Thomas Malthus wrote a book in 1798, the book explained how if humans had an unlimited amount of resources their population would continue to grow exponentially. But, as their resources decrease, so does their population. As shown below in the graphs, with unlimited resources a “J-shaped” graph is created where the population continues to grow over time. Then, when there is limited amount of resources a “S-shaped” graph is created where the population continues to grow but not as fast as before, then when the population reaches its cap, or runs out of resources for the “new people”, the population starts to level off or plateau.
Whats a Last Will and Testament and why do i have to make one?
The Last Will and testament, commonly know as a Will, is a very important piece of documentation that everyone should complete. Passing away Intestate is unfortunate for the family but great for the government. When someone passes that doesn’t have a Will, all their assets that would normally be inherited by friends and family will be sold at an auction and the proceeds given to the local government.
The process of planing your will can be fairly complicated and in some cases require a lawyer but the results are highly beneficial. This process can also be fairly expensive, ranging from 300 to 1200. When planning your estate you must appoint many different people.
- back up people just in case
These people will then be in charge of all your belongings when you become unfit to handle them yourself. This is why its very important to create a Last will and testament.
In a case where the person has no immediate family member such as a spouse, children, cousins, parents, or siblings any inheritance will go to distant relatives like second cousins. If there is a stepchild but the person that died had no will then distant relatives will have the majority of the inherence. This is true in most states. If there aren’t any family members to leave the inherence to then the government will simply take the money and distribute the money to several government programs and departments.
An example of this happened to a 97 year old man who died in 2013 with no heirs. He left about $40 million dollars worth of real estate. Now all of that money went to the state of New York. In 2017 around $227 million dollars was left to the government in Europe alone.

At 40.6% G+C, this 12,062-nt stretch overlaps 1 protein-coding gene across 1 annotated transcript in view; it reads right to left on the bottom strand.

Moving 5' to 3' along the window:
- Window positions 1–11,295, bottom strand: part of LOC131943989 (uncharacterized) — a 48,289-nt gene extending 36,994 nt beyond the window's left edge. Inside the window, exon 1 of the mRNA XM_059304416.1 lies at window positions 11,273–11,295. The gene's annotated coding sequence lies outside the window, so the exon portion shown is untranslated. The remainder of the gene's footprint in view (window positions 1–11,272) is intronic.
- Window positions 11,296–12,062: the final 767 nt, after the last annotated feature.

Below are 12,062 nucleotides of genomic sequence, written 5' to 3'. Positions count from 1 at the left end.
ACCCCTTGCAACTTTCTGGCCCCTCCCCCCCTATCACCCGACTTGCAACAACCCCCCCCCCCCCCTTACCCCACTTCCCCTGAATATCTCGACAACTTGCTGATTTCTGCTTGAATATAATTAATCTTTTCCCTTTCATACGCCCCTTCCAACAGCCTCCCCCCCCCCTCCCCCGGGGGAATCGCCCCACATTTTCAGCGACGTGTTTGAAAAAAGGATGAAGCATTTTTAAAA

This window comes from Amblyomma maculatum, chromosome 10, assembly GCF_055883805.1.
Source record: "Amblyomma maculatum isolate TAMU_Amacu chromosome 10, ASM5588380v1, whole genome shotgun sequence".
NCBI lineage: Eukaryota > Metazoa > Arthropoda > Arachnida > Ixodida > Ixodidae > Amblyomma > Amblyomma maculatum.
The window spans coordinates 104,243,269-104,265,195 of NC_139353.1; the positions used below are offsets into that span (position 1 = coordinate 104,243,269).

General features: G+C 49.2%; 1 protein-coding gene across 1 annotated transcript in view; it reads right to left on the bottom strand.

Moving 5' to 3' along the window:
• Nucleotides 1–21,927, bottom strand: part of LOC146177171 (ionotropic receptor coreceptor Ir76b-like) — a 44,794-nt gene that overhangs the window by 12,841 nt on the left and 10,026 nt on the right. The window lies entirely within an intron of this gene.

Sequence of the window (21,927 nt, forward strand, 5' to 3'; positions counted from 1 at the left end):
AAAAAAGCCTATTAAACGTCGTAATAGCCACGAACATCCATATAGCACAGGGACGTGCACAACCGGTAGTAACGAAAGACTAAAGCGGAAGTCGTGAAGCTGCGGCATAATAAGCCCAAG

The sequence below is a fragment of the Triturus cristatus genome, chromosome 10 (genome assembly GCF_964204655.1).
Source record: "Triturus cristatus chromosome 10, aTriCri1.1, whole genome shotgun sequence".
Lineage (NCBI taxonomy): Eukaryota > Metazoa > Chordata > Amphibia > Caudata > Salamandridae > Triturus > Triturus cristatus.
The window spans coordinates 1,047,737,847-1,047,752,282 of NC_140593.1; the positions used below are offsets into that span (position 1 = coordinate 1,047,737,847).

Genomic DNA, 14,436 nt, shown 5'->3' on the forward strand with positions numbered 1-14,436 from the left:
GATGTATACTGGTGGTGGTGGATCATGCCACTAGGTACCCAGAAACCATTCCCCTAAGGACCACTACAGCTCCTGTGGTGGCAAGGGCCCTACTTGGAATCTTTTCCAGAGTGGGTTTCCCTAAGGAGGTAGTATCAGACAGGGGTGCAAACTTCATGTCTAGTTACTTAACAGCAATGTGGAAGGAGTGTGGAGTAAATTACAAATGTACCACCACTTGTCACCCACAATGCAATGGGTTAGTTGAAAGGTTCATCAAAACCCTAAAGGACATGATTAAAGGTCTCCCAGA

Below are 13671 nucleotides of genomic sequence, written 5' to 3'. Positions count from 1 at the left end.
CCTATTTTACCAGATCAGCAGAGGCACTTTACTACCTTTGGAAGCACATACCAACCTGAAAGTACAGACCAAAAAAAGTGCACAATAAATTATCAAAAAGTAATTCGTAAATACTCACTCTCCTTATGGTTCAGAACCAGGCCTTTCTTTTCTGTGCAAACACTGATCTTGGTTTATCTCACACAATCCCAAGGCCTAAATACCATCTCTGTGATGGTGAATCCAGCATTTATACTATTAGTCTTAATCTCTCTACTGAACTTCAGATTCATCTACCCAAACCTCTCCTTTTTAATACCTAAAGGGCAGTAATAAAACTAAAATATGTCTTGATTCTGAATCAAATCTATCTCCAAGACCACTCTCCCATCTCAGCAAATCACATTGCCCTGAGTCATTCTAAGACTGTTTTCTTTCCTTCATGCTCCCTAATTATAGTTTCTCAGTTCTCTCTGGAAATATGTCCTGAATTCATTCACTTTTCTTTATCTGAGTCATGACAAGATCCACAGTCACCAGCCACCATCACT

Oftentimes, we assume inheritances as sums of money that, while taxed, are smoothly transferred from one party to another. In truth, this is not always the case. As years go on, a growing issue in America is what is sometimes called “inheritance denial.” This is the practice of one’s inheritance being held away from them or not transferred properly. This can lead to a lessened sum inheritance, or a total lack of reception from the inheriting party.
To put it simply, this is seriously wrong. Most inheritances are a result of a family loss, and to deny the wishes of those past is morally abhorrent. Inheritance taxes are already very high, and to add insult to injury by adding unnecessary barriers to reception is just not right. An inheritance is not something that should have to be fought for or denied.
However, it is very difficult to devise a functional solution to this problem. I would like to believe that it can be fixed eventually, as inheritances should never be denied to their rightful recipients, but, unfortunately, I am not hopeful. Maybe someday we can act in a moral manner rather than one determined by greed.
For a country that is so focused on making money, this seems to be something that the US isn’t paying close enough attention to. From the article, it seems as though the estate and inheritance tax in the US, is the fourth highest in the world, but is only bringing in less than 1% of the federal revenue. At one point, the US even eliminated it for an entire year, but brought it back for whatever reason.
I am uncertain of the technicalities of the way the tax works, but I would be willing to wager that they are meant to help the rich and not help the middle or lower classes. I could be wrong, but history isn’t in the governments favor on this.
However, from the research done for this article, there is evidence that eliminating the tax altogether could even help the economy. While I am not sure exactly how that would work, it does seem like something that the government should spend a few minutes looking into.
Table 3. The Effect of Estate Tax Elimination
|Economic and Revenue Change Estimates for Estate Tax Elimination vs. Current Law Projection (Billions of 2015 Dollars)|
|Change in Level of GDP||0.8%|
|GDP Change in Terms of Today’s Economy||$137|
|Change in Private Business GDP||0.8%|
|Change in Private Business Stocks (Machines, Equipment, Structures, etc.)||2.2%|
|Change in Wage Rate||0.7%|
|Change in Private Business Hours of Work||0.1%|
|Full-time Equivalent Jobs (in Thousands)||139|
|Annual Static Federal Revenue Estimate in Steady State||-$20|
|Annual Dynamic Federal Revenue Estimate after GDP Gain or Loss||$8|
|Source: Tax Foundation Taxes and Growth Model.|
While there are 13 countries that have repealed this law, I am not sure that the list of countries itself is necessarily one that supports the idea that we should abandon the tax ourselves. I do think that looking at the changes in economic growth or failure since the time that they repealed it, is definitely worth looking at more closely.
Table 2. Thirteen Countries or Tax Jurisdictions Have Repealed Inheritance or Estate Taxes Since 2000
|Country or Jurisdiction||Year of Repeal|
|Source: Family Business Coalition.|